Ethical Management Of Email Privacy
.. her job it was her responsibility to install an e-mail system and train 700 employees to create messages on their personal computers and send them over the network to their fellow workers. Shoars assured employuees that their E-mail communications would be totally private as she herself had been so assured. Later, however, Shoars discovered that her supervisor, the manager of the mainframe that received, stored and routed the messages was in fact copying and reading the employee’s e-mail. When Shoars complained she was fired which resulted in her taking her employer to court.
A class action suit was also filed on behalf of all the employees whose e-mail had been opened. The judge dismissed the case, but the prosecuting attorney has appealed the case and is prepared to take it to the United States Supreme Court (Bjerklie 14). In the cases of Owns vs. Morgan Stanley & Co. and Jones vs. RR Donnelly & Sons employees again used E-mail for the improper use of sending and receiving E-mail messages containing racist jokes about African Americans. And in Strauss vs.
Microsoft a supervisor sent a sexually explicit E-mail message that formed a basis for a sex discrimination lawsuit and could have been grounds for a sexual harassment action as well (Coelho 30). The company Chevron was a victim of E-mail abuse by employees and suffered greatly. They were charged with a sexual harrassment case in February 1995 after employees sent around an E-mail message entitled, “25 reasons beer is better than women.” Attorneys used the routine E-mail message as evidence of wrongdoing and won the case costing the company a $2.2 million settlement (Barsook and Roemer 10). In 1994 Michael Smyth, a regional manager at Pillsbury in Pennsylvania, sent an E-mail to his supervisor blasting company managers and threatening to “kill the backstabbing bastards.” Though Pillsbury had assured employees that E-mail was private, it intercepted the message and fired Smyth. In turn, Smyth filed for wrongful discharge, but the court threw out the case. He learned the hard way: Never expect privacy for E-mail send through a company system (Brown 66). In order to protect themselves from lawsuits, companies should look toward making company E-mail standards to let their employees know the extent of their privacy.
A Massachusetts court has even suggested that if a company does not advise its employees, in advance, that their E-mail is accessible to and subject to review by management, it may be violating the law when it reads the messages (Evans and Musker 35). When it comes to the Internet and E-mail, no state law protects the privacy of an individual while at work. The only area open to dispute is the case in which an employer stipulates it won’t monitor and then does (Richard 75). All of these court cases show how concerned that employees should be today. Privacy is a major concern in the business industry and should remain that way, so employees must take the time now to protect themselves from future litigations by producing an E-mail policy. Estimates indicate that only about one-third of U.S.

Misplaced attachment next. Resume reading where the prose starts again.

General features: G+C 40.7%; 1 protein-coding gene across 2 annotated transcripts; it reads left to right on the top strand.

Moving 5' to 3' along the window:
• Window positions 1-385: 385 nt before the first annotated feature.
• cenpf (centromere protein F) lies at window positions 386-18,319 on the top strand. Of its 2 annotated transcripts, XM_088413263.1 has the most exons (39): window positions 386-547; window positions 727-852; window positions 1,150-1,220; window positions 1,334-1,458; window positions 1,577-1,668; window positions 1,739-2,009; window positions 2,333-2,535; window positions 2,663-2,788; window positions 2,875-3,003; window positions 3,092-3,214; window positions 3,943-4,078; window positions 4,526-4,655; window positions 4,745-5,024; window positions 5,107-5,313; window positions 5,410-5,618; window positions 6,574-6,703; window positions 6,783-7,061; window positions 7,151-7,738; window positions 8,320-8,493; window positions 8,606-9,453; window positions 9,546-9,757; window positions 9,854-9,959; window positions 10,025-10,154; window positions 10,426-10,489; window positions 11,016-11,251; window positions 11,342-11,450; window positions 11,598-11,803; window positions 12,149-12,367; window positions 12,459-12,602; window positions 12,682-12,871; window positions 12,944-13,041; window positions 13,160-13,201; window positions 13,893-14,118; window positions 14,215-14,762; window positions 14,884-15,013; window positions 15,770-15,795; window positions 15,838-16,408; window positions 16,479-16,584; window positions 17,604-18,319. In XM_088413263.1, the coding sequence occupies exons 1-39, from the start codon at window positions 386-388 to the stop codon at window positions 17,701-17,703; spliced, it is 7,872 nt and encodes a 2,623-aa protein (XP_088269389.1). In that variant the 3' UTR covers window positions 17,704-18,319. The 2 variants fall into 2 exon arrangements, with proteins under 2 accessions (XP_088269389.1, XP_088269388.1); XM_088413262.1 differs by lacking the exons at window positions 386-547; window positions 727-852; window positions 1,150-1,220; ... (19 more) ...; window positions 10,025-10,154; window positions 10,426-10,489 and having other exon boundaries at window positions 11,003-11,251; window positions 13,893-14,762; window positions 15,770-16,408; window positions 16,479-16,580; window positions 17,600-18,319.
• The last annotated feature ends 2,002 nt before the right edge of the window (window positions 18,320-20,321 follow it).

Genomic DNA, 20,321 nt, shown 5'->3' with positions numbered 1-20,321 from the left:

businesses with E-mail systems have policies. When drafting an E-mail policy a company should consider various factors. They should take into effect the management concerns the policy will address such as improper use of business resources or leakage of proprietary information. It should also address the nature of the work force involved and how that could factor into their acceptance (Van Doren 5). In the official draft of an E-mail policy, the boss should explicitly state that E-mail is a company right and should be used for business purposes only. It should also state that the company reserves the right to monitor and disclose employee E-mails, and that the E-mail system may in no way be used to send offensive or improperty messages, such as racial or sexual slurs.
List of Works Cited Barsook, Bruce and Terry Roemer. “Workplace E-mail Raises Privacy Issues.” American City & County Sep. 1998: 10. Bjerklie, David. “E-mail: The Boss is Watching.” Technology Review Apr.
1993: 14-15. Brown, Eryn. “The Myth of E-mail Privacy.” Fortune 3 Feb. 1997: 66. Coelho, Robert. “Employer vs. Employee Rights on Workplace E-mail.” Business Journal Serving San Jose & Silicon Valley 16.26 (1998): 30-32.
CNET Special Reports. “What do the courts say?” Accessed on March 5, 1999. Http://www.cnet.com/Content/Features/Dlife/Privacy /ss05.html Eberly, Steven. “To Reap the Benefits of Electronic Mailing, You Must Know the Law.” Cincinnati Business Courier 2 Dec. 1996: 22. Evans, David and Jean Musker. “E-mail and the Workplace: Sending the Message Legally.” Boston Business Journal 7 Nov.
1997: 35. Hoke III, Henry Reed. “LIDMA Meeting Review.” Direct Marketing Dec. 1998: 43. “Learn the Net: How Private is Your E-mail?” Accessed on March 5, 1999. http://learnthenet.com/english/html/75email.htm. Lyford, Daniel E.
“Your Business and E-mail Privacy Accountability.” Business NH Magazine Apr. 1997: 28. Meyerhoff, Lisa H. “Litigation Could Lurk In a Murky E-mail Policy.” Austin Business Journal 12 June 1998: 31. Miller, Steven. “E-mail’s popularity poses workplace privacy problems.” Business First October 6, 1997: 1-3. Rainone, Sebastian M.; Spinior, Janice C.; et al. “Ethical Management of Employee E-mail Privacy.” Information Strategy Spring 98, Vol. 14 Issue 3, p34, 7p.
Repa, Barbara Kate. “Computers and E-mail on the Job: They’re Watching You.” Accessed on March 5, 1999. Http://www.nolo.com/ChunkEMP/computers.html. Richard, Diane. “E-mail Ethics: Bosses Can Pry if They Want To.” Corporate Report-Minenesota Jan. 1999: 74-76. Van Doren, Jeffrey A. “E-mail Monitoring Policies- A Must For Employers.” Supervisory Management Feb.